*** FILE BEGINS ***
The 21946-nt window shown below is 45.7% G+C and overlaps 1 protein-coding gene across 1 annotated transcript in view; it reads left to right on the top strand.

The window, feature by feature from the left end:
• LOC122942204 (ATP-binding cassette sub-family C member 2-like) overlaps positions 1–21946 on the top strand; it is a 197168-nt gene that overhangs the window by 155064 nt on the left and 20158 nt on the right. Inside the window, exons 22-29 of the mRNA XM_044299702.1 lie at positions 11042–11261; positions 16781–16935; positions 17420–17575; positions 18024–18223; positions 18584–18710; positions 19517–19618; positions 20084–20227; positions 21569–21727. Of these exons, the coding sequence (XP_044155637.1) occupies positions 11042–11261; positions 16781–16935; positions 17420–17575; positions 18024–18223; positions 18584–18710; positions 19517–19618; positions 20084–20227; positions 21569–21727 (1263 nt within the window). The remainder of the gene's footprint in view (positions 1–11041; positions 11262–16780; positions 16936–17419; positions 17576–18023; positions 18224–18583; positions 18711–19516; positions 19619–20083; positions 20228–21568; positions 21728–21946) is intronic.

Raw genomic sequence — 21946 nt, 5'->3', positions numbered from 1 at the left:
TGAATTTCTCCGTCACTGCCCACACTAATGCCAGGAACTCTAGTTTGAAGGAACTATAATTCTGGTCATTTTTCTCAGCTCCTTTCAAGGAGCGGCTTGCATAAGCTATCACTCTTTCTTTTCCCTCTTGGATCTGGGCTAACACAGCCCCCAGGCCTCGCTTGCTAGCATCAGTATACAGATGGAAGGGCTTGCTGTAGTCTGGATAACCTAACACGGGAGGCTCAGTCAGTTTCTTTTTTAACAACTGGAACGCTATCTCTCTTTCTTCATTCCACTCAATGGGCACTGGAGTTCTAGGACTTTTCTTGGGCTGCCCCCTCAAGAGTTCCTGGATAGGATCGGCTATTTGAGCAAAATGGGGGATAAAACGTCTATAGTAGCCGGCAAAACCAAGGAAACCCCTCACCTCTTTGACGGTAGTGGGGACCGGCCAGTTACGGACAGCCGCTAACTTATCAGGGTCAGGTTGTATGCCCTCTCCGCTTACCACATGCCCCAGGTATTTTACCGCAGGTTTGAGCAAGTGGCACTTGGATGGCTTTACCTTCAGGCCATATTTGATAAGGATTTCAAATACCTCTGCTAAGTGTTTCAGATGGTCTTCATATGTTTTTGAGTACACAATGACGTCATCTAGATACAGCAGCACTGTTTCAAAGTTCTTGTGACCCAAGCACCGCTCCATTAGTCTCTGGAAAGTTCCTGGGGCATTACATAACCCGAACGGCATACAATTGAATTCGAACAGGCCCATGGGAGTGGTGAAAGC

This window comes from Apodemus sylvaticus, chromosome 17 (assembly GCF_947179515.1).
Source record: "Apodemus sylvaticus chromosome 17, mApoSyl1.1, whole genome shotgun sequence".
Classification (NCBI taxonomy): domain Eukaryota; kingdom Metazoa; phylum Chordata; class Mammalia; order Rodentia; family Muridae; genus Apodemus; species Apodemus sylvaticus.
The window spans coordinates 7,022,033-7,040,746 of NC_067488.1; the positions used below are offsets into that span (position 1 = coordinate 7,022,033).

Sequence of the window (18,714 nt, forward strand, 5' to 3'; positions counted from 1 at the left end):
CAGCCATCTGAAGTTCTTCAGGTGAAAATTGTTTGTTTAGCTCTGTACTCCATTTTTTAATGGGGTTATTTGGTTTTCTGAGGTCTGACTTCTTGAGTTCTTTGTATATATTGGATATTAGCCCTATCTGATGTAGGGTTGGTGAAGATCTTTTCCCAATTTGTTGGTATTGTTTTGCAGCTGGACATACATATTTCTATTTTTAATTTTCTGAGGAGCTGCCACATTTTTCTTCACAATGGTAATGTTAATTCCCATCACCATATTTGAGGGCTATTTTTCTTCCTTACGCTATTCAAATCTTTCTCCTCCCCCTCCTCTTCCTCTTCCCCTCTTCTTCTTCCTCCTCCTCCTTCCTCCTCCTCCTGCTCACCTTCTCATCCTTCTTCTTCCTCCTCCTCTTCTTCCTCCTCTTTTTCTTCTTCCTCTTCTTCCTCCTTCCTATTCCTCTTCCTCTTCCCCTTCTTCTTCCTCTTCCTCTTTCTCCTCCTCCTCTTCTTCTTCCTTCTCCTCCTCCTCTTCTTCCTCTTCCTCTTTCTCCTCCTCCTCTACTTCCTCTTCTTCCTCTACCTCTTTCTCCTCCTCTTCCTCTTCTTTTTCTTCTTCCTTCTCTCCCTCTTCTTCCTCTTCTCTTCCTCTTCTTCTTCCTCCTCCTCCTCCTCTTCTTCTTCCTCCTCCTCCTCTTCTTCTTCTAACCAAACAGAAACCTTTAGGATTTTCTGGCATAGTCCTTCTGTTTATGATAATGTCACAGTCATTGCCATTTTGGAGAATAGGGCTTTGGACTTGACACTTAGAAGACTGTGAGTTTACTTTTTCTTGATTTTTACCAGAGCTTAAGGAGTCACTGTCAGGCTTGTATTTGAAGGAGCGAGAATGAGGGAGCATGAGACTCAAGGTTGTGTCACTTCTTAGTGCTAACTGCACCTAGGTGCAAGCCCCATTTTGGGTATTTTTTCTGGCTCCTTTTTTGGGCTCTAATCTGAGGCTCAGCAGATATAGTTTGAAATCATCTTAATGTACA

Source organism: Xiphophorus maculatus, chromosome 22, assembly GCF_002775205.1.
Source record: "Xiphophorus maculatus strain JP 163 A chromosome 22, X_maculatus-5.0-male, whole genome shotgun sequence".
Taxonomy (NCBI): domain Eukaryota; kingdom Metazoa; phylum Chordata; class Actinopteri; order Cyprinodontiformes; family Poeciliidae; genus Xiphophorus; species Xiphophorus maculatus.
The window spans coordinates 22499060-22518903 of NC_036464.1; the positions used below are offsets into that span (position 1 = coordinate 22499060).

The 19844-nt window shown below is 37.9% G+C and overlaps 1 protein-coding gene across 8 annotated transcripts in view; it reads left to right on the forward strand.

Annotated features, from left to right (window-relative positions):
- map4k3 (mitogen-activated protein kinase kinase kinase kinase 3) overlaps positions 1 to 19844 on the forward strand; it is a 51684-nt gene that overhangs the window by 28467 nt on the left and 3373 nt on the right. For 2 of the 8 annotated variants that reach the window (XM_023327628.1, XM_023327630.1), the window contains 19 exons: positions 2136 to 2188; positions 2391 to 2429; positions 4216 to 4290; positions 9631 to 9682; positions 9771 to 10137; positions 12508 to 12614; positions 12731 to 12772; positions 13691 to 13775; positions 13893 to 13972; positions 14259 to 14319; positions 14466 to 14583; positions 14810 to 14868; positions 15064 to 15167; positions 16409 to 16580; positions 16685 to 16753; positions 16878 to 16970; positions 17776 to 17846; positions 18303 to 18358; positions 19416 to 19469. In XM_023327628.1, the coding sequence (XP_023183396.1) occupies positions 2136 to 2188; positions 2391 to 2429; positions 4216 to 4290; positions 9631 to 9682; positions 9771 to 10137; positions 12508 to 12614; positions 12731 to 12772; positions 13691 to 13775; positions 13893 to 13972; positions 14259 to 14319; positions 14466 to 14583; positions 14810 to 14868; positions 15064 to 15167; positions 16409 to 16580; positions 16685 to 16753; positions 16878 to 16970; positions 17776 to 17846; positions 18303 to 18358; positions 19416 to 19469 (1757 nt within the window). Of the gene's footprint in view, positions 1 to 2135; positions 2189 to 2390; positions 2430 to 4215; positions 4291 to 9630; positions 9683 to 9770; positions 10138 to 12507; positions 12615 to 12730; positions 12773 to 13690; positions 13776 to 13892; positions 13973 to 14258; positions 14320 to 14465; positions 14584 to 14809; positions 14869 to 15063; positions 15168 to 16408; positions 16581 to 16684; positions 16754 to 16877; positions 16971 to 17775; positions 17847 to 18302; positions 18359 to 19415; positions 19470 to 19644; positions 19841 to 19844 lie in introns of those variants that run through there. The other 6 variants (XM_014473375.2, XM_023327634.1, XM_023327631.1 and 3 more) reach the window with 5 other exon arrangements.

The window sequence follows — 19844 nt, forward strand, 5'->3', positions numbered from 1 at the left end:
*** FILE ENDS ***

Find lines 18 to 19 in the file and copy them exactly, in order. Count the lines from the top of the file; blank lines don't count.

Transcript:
- map4k3 (mitogen-activated protein kinase kinase kinase kinase 3) overlaps positions 1 to 19844 on the forward strand; it is a 51684-nt gene that overhangs the window by 28467 nt on the left and 3373 nt on the right. For 2 of the 8 annotated variants that reach the window (XM_023327628.1, XM_023327630.1), the window contains 19 exons: positions 2136 to 2188; positions 2391 to 2429; positions 4216 to 4290; positions 9631 to 9682; positions 9771 to 10137; positions 12508 to 12614; positions 12731 to 12772; positions 13691 to 13775; positions 13893 to 13972; positions 14259 to 14319; positions 14466 to 14583; positions 14810 to 14868; positions 15064 to 15167; positions 16409 to 16580; positions 16685 to 16753; positions 16878 to 16970; positions 17776 to 17846; positions 18303 to 18358; positions 19416 to 19469. In XM_023327628.1, the coding sequence (XP_023183396.1) occupies positions 2136 to 2188; positions 2391 to 2429; positions 4216 to 4290; positions 9631 to 9682; positions 9771 to 10137; positions 12508 to 12614; positions 12731 to 12772; positions 13691 to 13775; positions 13893 to 13972; positions 14259 to 14319; positions 14466 to 14583; positions 14810 to 14868; positions 15064 to 15167; positions 16409 to 16580; positions 16685 to 16753; positions 16878 to 16970; positions 17776 to 17846; positions 18303 to 18358; positions 19416 to 19469 (1757 nt within the window). Of the gene's footprint in view, positions 1 to 2135; positions 2189 to 2390; positions 2430 to 4215; positions 4291 to 9630; positions 9683 to 9770; positions 10138 to 12507; positions 12615 to 12730; positions 12773 to 13690; positions 13776 to 13892; positions 13973 to 14258; positions 14320 to 14465; positions 14584 to 14809; positions 14869 to 15063; positions 15168 to 16408; positions 16581 to 16684; positions 16754 to 16877; positions 16971 to 17775; positions 17847 to 18302; positions 18359 to 19415; positions 19470 to 19644; positions 19841 to 19844 lie in introns of those variants that run through there. The other 6 variants (XM_014473375.2, XM_023327634.1, XM_023327631.1 and 3 more) reach the window with 5 other exon arrangements.

The window sequence follows — 19844 nt, forward strand, 5'->3', positions numbered from 1 at the left end: